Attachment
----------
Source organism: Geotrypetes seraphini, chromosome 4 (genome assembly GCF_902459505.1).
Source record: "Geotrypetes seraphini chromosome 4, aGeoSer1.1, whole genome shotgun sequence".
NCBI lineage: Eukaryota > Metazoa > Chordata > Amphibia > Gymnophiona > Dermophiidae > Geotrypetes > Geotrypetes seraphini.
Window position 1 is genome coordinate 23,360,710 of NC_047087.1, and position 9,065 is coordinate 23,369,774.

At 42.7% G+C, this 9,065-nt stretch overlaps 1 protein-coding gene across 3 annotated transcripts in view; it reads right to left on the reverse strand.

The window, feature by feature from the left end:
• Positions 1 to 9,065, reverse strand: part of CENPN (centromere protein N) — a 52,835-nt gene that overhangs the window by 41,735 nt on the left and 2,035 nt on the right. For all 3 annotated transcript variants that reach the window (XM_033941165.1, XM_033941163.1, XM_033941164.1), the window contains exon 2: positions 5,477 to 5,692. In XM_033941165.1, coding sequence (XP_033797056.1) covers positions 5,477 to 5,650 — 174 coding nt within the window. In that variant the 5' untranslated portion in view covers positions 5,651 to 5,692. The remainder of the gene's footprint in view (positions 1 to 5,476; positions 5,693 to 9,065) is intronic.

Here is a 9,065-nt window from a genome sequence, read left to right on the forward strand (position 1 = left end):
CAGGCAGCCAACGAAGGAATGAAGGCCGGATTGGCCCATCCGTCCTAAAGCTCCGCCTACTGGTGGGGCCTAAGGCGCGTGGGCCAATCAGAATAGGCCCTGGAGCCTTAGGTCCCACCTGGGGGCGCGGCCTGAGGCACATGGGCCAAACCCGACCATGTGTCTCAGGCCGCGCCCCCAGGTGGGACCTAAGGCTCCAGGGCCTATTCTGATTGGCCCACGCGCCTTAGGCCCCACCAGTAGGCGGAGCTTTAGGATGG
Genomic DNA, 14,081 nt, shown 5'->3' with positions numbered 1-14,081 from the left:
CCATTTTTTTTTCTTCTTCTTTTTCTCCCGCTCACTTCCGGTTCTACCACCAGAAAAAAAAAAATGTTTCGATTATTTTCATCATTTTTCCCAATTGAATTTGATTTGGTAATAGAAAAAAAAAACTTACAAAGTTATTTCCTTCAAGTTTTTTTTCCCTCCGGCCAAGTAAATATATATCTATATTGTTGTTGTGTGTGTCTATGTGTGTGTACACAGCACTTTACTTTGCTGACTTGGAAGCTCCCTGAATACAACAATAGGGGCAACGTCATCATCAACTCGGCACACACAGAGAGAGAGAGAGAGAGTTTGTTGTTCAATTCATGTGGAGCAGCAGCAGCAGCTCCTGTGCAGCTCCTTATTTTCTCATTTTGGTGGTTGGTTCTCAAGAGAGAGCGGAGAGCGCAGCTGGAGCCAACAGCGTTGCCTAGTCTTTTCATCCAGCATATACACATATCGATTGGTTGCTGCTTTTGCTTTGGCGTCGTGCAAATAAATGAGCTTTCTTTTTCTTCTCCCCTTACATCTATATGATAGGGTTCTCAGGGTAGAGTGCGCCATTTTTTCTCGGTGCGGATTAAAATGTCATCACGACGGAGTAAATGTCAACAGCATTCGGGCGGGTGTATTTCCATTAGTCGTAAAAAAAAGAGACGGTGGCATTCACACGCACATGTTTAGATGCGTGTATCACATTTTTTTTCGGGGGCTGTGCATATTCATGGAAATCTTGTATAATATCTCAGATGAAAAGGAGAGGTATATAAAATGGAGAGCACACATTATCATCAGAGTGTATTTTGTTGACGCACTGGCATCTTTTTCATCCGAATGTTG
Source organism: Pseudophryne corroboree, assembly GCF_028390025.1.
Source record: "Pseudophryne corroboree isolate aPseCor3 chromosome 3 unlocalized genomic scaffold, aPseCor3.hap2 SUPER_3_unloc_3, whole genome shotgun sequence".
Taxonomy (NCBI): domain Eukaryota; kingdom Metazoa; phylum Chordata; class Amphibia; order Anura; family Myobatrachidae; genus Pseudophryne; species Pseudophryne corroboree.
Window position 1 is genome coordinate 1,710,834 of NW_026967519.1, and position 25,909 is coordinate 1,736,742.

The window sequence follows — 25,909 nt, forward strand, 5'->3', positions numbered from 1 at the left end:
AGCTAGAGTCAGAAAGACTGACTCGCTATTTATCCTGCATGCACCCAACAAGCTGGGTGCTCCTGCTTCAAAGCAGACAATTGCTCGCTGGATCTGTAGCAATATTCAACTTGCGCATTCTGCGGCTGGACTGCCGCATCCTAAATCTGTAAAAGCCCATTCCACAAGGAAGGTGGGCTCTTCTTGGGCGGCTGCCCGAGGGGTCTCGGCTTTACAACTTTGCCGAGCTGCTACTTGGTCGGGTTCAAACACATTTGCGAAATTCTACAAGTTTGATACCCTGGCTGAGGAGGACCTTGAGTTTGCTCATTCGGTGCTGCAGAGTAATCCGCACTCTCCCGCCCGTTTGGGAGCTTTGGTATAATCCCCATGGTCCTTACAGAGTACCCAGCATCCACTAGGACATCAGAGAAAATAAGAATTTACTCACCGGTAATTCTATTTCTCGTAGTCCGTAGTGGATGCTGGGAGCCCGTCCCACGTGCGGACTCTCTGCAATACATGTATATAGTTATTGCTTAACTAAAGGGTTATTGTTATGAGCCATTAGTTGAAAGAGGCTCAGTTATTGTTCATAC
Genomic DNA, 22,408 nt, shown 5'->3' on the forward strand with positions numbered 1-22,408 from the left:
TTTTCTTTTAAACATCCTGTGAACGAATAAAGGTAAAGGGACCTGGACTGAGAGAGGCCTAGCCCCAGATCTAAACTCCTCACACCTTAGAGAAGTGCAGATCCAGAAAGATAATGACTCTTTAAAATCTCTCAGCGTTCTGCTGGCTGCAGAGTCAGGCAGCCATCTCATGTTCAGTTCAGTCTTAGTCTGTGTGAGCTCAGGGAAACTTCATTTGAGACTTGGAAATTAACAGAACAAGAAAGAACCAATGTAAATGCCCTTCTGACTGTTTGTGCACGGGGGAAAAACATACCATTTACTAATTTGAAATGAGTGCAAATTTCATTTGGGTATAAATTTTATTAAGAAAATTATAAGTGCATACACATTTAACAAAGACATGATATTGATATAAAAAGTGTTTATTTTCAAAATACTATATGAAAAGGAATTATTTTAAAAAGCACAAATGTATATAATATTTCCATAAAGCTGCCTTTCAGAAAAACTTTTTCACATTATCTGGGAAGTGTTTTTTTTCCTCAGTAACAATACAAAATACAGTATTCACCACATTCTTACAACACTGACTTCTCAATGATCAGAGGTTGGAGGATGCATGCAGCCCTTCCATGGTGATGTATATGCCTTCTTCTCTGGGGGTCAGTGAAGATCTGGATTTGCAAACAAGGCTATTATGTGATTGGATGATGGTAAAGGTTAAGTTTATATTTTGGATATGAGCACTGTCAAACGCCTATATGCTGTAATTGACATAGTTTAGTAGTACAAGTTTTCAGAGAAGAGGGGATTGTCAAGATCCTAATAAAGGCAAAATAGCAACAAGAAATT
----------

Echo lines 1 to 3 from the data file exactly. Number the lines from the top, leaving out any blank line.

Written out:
Source organism: Geotrypetes seraphini, chromosome 4 (genome assembly GCF_902459505.1).
Source record: "Geotrypetes seraphini chromosome 4, aGeoSer1.1, whole genome shotgun sequence".
NCBI lineage: Eukaryota > Metazoa > Chordata > Amphibia > Gymnophiona > Dermophiidae > Geotrypetes > Geotrypetes seraphini.